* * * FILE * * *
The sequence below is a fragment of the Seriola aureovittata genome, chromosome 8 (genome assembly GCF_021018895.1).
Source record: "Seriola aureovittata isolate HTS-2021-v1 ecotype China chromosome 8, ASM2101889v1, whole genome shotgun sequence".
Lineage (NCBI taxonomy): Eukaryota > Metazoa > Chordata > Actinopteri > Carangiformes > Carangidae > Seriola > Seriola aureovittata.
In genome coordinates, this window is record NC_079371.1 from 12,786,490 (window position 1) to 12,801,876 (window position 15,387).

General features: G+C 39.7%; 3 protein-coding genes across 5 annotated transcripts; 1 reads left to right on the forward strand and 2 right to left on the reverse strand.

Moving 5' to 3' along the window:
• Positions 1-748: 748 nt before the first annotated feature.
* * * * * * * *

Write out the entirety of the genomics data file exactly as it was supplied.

The sequence below is a fragment of the Seriola aureovittata genome, chromosome 8 (genome assembly GCF_021018895.1).
Source record: "Seriola aureovittata isolate HTS-2021-v1 ecotype China chromosome 8, ASM2101889v1, whole genome shotgun sequence".
Lineage (NCBI taxonomy): Eukaryota > Metazoa > Chordata > Actinopteri > Carangiformes > Carangidae > Seriola > Seriola aureovittata.
In genome coordinates, this window is record NC_079371.1 from 12,786,490 (window position 1) to 12,801,876 (window position 15,387).

General features: G+C 39.7%; 3 protein-coding genes across 5 annotated transcripts; 1 reads left to right on the forward strand and 2 right to left on the reverse strand.

Moving 5' to 3' along the window:
• Positions 1-748: 748 nt before the first annotated feature.